I recently finished reading Walter Isaacson’s biography of Steve Jobs, which I thought was a fascinating life story. There are so many things about this guy that pertain to any business that it’s an irresistible topic to tackle on the Gym Insight Blog. But I promise to visit the subject only one time, unless there is a call for an encore in the comments of course.
Steve Jobs, the co-founder of Apple computers, Next, and Pixar Entertainment was a complicated person to be sure. On one hand, he had a genius for design and business. Jobs had an amazing eye for design and marketing sense that was unique; his style defied convention. On the other hand, his personality might have held him back; it’s difficult to see how he got as far as he did apart from sheer luck. He could be tough to work with, arguably even capricious. But let’s stick with the positive and look at just one aspect of his legacy.
Designing For Markets Yet To Be Found
Marketing is a realm full of conventions and assumptions that work well and find the opportunities that are out there in the world. One common assumption is that you have to follow demand; it says that if you build it, they will not come, you first have to find out the products that consumers know that they want and then serve that market.
Like every other rule in business, there are exceptions to this one, if you have the deep insight to believe that you know better, which Jobs did on several occasions, the most notable example was his vision to create the iPhone. Other Apple executives who saw no existing market for a device that combined a phone, music player, and personal organizer resisted Jobs’ idea initially; the market had not been invented because consumers had never expressed an interest in it. Of course, the other side of this argument is the question of how consumers could know whether they wanted it if it had not been invented yet?
Belief Passion Dedication And Timing
Sometimes when you have an inspired idea, you can turn the market on its head by committing to something that does not even have a proven market. That is what Jobs did with the iPhone; he took a huge gamble based on a belief that an untested concept’s time had come.
I don’t think many ideas fit this criterion if you bet the farm on a vision of the future it might help if you have the resources of a large multinational enterprise to soften the fall. But it shows the limits of conventional thinking and how a very talented designer could go beyond the boundaries of market demand to create an entirely new market.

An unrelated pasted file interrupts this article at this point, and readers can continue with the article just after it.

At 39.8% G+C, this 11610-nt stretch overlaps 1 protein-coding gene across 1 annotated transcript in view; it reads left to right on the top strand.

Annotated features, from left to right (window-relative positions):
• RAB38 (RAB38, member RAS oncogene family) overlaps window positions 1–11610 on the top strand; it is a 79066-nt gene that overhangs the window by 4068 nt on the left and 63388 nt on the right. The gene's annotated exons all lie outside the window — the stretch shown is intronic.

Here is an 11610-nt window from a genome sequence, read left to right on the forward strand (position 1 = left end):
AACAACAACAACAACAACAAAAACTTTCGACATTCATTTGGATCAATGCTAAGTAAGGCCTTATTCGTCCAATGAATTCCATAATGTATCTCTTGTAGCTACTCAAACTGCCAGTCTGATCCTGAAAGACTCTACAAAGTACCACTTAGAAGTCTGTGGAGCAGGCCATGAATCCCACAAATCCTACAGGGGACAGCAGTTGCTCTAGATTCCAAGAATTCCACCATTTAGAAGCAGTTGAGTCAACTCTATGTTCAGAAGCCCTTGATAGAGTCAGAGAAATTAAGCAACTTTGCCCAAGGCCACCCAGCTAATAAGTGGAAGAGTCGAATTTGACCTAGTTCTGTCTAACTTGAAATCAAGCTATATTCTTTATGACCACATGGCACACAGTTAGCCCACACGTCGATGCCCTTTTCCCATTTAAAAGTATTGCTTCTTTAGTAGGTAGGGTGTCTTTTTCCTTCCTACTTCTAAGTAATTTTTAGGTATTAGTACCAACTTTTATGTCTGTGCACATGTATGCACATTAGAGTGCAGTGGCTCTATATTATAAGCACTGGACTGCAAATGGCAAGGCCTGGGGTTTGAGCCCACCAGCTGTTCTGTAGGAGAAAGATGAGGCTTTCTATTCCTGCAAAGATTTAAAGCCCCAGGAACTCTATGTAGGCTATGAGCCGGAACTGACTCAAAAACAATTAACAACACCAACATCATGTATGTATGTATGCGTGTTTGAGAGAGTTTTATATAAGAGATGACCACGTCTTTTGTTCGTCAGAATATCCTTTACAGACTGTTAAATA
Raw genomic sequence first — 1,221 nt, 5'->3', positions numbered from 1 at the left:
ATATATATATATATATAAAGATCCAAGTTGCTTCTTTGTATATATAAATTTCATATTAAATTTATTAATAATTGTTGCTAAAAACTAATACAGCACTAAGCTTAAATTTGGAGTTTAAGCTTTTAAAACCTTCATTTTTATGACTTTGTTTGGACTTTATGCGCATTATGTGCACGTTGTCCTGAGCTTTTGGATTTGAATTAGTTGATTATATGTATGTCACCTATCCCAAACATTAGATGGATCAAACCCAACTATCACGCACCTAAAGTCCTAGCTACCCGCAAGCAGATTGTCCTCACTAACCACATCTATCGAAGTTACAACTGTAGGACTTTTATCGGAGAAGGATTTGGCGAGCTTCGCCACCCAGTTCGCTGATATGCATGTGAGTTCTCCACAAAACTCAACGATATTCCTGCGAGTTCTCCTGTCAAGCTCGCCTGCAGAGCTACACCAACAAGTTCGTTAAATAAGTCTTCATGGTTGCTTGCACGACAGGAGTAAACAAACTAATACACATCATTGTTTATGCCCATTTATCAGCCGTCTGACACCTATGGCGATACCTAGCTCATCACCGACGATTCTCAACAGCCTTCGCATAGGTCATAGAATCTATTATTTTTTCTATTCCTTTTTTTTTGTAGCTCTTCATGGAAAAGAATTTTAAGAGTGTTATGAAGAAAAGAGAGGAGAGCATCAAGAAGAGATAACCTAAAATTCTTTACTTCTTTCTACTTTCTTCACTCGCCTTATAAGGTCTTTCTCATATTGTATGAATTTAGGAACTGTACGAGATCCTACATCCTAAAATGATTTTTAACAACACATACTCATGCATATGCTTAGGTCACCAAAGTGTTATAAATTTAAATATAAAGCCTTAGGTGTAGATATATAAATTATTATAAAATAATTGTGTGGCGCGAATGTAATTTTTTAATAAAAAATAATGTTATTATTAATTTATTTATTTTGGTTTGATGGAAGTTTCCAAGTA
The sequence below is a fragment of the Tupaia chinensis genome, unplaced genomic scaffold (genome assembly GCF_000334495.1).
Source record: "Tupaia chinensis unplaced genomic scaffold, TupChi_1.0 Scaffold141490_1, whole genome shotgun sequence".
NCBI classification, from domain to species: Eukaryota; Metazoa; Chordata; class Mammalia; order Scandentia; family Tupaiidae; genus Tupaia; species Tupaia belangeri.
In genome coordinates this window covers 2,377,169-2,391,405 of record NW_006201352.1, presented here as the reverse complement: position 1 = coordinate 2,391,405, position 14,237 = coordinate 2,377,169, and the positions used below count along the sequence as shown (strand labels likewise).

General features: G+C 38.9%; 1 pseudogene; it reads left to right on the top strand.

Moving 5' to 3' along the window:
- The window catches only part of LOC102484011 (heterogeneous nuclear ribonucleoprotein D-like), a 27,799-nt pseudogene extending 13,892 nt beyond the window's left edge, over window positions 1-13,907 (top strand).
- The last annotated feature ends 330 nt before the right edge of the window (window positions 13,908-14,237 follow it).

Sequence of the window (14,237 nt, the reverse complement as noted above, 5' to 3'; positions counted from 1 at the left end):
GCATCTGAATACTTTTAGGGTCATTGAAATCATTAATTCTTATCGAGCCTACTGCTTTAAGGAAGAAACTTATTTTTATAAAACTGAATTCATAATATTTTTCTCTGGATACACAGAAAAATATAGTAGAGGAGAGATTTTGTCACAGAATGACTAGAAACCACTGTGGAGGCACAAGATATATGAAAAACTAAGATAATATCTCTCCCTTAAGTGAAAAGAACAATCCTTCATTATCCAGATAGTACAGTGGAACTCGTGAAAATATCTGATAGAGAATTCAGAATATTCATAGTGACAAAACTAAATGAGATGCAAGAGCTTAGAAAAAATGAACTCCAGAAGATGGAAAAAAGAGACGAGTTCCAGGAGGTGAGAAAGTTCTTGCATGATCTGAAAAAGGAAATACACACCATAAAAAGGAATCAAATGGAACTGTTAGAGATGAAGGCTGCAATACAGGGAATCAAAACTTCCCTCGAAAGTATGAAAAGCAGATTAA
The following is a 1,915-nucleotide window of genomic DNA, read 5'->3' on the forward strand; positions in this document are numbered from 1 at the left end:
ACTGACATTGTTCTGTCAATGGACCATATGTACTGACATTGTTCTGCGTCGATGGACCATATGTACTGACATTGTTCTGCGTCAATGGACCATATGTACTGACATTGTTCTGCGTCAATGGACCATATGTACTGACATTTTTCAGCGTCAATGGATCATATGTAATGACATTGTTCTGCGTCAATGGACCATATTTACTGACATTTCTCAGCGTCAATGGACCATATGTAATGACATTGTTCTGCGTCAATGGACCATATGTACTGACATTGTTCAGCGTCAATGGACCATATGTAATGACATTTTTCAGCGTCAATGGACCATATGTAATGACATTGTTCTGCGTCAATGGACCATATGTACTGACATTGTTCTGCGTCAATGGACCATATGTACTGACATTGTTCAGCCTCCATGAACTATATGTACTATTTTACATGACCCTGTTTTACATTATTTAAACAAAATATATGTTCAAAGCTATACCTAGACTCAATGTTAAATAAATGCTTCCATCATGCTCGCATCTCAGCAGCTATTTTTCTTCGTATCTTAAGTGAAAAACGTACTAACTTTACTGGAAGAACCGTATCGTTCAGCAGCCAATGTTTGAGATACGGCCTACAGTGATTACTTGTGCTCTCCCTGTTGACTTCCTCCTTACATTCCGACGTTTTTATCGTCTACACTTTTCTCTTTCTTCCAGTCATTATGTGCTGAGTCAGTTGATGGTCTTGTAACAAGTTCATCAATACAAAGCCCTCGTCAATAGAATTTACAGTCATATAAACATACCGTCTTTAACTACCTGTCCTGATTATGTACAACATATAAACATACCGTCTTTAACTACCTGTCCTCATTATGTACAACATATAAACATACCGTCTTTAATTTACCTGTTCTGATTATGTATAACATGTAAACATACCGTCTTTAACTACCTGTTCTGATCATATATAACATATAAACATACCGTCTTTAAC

Now, no one questions the validity of the smartphone and other companies piled into the market once they saw the opportunity and consumers knew that they wanted smartphones almost as soon as they first saw them. Conforming to the market still has its value. However, once in a while if you have an unusual idea that has never been tried before and the passionate belief in your product, you have to break all the rules and swing for the bleachers, as they say.
Insanely Great In Vision And Mission
Isaacson’s book chronicles how Jobs made it a mission to deliver "insanely great" products. Where managers had led Apple to cut corners and allowed teams that chased overlapping market shares with shoddy products while he was away. When Jobs returned to Apple, he simplified the offerings to just four computer models and demanded improvements in quality. The Steve Jobs ethos was always to deliver brilliantly designed products that he knew consumers would want.
While lesser executives focus on short-term profits and cutting costs, Jobs emphasized quality and value. I think that is the key to success and a genuine responsibility of managers and business owners: Create value in the short and long term and the profits will take care of themselves. I guess that’s the real lesson here, deliver insanely great goods and services with a little foresight and marketing finesse and you are going to have the edge that makes the marketplace give the passion right back to you.
Fagan, Lawrence. What is Gym Customer Service? October 4, 2013. https://blog.gyminsight.com/1873-what-is-gym-customer-service/ (accessed August 24, 2015).
Isaacson, Walter. Steve Jobs. New York, NY: Simon & Schuster, 2011.
Wikipedia Contributors. Steve Jobs (book). April 17, 2016. https://en.wikipedia.org/w/index.php?title=Steve_Jobs_(book)&oldid=715632222 (accessed May 6, 2016).